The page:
The system is similar to a credit score except there's no way to find out your own Sift score. This sounds a lot like the data that China's social credit system, in part, uses. In the PRC, a person's social score can vary depending on their behavior. The exact methodology is a secret — but examples of infractions include bad driving, smoking in non-smoking zones, buying too many video games and posting fake news online. While Edward Snowden certainly demonstrated the global extent of the US surveillance state, corporate entities have not implemented anything on the level of the Chinese social scoring system. Yet.


Thursday, April 18, 2019

Using Containers for Secure Web Services

Containers are a means to install and run applications in an isolated environment on a server (physical or virtual). The application running inside a container is limited to resources (CPU, memory, disk, process space, users, networking, volumes) allocated for that container. Access is limited to that container’s resources to avoid conflict with other containers. Think of a container as an isolated sandbox for an application to run in.

The concept is similar to virtual machines, but containers use a light-weight technique to achieve resource isolation, whereby they use the Linux kernel (as opposed to a hypervisor-based approach taken by virtual machines). Containers issue Linux commands to make use of a subset of system resources.

Docker is a popular tool to create and start a container. Docker Community Edition (CE) is ideal for developers and small teams looking to get started with Docker and experimenting with container-based apps. It enables packaging of an app with all its dependencies and libraries.
Here’s more information on using AWS to build secure services with containers.


Tuesday, April 16, 2019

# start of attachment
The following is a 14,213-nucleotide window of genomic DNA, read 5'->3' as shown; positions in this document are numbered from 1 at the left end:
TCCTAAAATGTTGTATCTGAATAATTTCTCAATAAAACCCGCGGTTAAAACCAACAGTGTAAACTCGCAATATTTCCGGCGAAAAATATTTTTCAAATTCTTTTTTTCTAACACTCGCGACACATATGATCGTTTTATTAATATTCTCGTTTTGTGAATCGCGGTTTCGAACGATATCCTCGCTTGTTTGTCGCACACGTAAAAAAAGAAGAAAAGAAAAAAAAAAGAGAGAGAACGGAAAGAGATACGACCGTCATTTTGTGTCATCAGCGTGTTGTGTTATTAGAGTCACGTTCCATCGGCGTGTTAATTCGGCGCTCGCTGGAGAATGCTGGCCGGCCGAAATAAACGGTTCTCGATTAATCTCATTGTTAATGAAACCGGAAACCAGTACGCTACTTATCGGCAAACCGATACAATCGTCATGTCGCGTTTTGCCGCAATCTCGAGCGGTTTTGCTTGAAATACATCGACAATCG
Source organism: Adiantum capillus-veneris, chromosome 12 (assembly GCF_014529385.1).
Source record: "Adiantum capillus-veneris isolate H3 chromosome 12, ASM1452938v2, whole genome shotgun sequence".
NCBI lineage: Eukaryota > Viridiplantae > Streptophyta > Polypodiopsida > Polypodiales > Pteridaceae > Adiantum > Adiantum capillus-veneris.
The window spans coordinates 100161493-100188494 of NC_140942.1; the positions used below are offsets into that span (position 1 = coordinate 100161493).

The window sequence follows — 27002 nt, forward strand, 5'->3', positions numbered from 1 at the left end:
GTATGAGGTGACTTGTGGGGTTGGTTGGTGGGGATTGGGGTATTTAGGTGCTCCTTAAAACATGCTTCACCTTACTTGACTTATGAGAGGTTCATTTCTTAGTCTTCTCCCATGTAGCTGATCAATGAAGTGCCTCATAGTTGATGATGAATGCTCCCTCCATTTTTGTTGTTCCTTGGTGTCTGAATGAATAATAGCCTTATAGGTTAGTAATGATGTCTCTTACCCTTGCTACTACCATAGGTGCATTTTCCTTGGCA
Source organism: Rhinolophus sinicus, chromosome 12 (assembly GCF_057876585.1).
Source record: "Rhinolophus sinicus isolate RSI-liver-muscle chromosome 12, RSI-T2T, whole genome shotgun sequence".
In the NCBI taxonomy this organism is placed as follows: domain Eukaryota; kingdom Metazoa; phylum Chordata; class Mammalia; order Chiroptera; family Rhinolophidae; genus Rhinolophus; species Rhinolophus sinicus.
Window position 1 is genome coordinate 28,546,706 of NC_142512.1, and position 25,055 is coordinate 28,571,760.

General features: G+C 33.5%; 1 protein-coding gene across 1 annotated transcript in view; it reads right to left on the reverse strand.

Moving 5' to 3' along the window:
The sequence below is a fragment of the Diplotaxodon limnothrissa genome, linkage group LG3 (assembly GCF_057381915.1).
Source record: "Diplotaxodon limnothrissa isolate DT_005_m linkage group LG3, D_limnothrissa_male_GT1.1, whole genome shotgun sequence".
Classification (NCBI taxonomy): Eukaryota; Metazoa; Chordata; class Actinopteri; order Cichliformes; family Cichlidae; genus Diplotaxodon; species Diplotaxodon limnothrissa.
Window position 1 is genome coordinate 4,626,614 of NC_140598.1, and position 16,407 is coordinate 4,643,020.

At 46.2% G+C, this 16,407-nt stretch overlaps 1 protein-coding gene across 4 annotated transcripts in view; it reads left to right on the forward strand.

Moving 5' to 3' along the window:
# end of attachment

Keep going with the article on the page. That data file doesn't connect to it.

End of The Jasons? Who Will Lead if this brain trust is disbanded?

The Department of Defense says is ending a decades-long, open-ended agreement with a legacy science advisory board, a move that has set off alarm bells for some analysts. But the department has not ruled out relying on that office for more information in the future.

The Jasons — an important advisory committee that assessed many difficult issues. Named for Jason of the Argonauts, luminaries on this panel answered (in secret) pressing questions the government had, such as:  Are there UFO? No. Should we nuke Vietnam? Also, no. What is Quantum Computing? Using the spin of quarks like bits. All answered in the 1960s!

As a Federally Funded Research Bureau (FFRB), MITRE doesn’t implement ideas, only the non-profit only consults. After WWII, the government decided it would not be caught with its pants down again (having been severely understaffed after the Depression, at the start of the war). MITRE and other FFRBs are funded as a percent of the total budget — MITRE isn’t taking work from contractors, it is providing neutral oversight and guidance. 

Read more about the Jason at 


Monday, April 15, 2019

This day - April 16, 1178 BCE - was the Return of Odysseus to Ithaca after his Travels

On this day, in 1178 BCE, Odysseus arrived in Ithaca, having begun his way home when the Trojan War ended. He had served ten years as one of the most distinguished leaders of the Greeks. His voyage was fraught with perils: the Cyclopes, Sirens, Scylla and Charybdis, and other obstacles.

Read about it at https://en.wikipedia.org/wiki/Odyssey#Homecoming